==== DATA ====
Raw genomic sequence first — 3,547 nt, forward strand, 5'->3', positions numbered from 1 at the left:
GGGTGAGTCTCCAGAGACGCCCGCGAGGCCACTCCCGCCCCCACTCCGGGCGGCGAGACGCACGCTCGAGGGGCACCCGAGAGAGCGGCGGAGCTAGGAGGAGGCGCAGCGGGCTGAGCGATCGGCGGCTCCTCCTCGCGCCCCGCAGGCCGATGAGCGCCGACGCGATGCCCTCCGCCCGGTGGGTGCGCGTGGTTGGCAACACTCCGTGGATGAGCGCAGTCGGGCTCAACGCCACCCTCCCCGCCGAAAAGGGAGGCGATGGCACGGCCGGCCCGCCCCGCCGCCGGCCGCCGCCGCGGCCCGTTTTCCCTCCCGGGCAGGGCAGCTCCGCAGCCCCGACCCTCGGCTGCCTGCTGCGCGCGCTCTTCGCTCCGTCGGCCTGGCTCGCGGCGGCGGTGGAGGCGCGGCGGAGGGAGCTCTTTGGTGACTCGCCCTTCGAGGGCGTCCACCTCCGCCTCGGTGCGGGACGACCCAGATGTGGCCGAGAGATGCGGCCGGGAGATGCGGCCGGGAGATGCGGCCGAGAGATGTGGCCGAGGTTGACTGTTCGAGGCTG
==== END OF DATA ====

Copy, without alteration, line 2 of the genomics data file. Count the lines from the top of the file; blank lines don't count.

GGGTGAGTCTCCAGAGACGCCCGCGAGGCCACTCCCGCCCCCACTCCGGGCGGCGAGACGCACGCTCGAGGGGCACCCGAGAGAGCGGCGGAGCTAGGAGGAGGCGCAGCGGGCTGAGCGATCGGCGGCTCCTCCTCGCGCCCCGCAGGCCGATGAGCGCCGACGCGATGCCCTCCGCCCGGTGGGTGCGCGTGGTTGGCAACACTCCGTGGATGAGCGCAGTCGGGCTCAACGCCACCCTCCCCGCCGAAAAGGGAGGCGATGGCACGGCCGGCCCGCCCCGCCGCCGGCCGCCGCCGCGGCCCGTTTTCCCTCCCGGGCAGGGCAGCTCCGCAGCCCCGACCCTCGGCTGCCTGCTGCGCGCGCTCTTCGCTCCGTCGGCCTGGCTCGCGGCGGCGGTGGAGGCGCGGCGGAGGGAGCTCTTTGGTGACTCGCCCTTCGAGGGCGTCCACCTCCGCCTCGGTGCGGGACGACCCAGATGTGGCCGAGAGATGCGGCCGGGAGATGCGGCCGGGAGATGCGGCCGAGAGATGTGGCCGAGGTTGACTGTTCGAGGCTG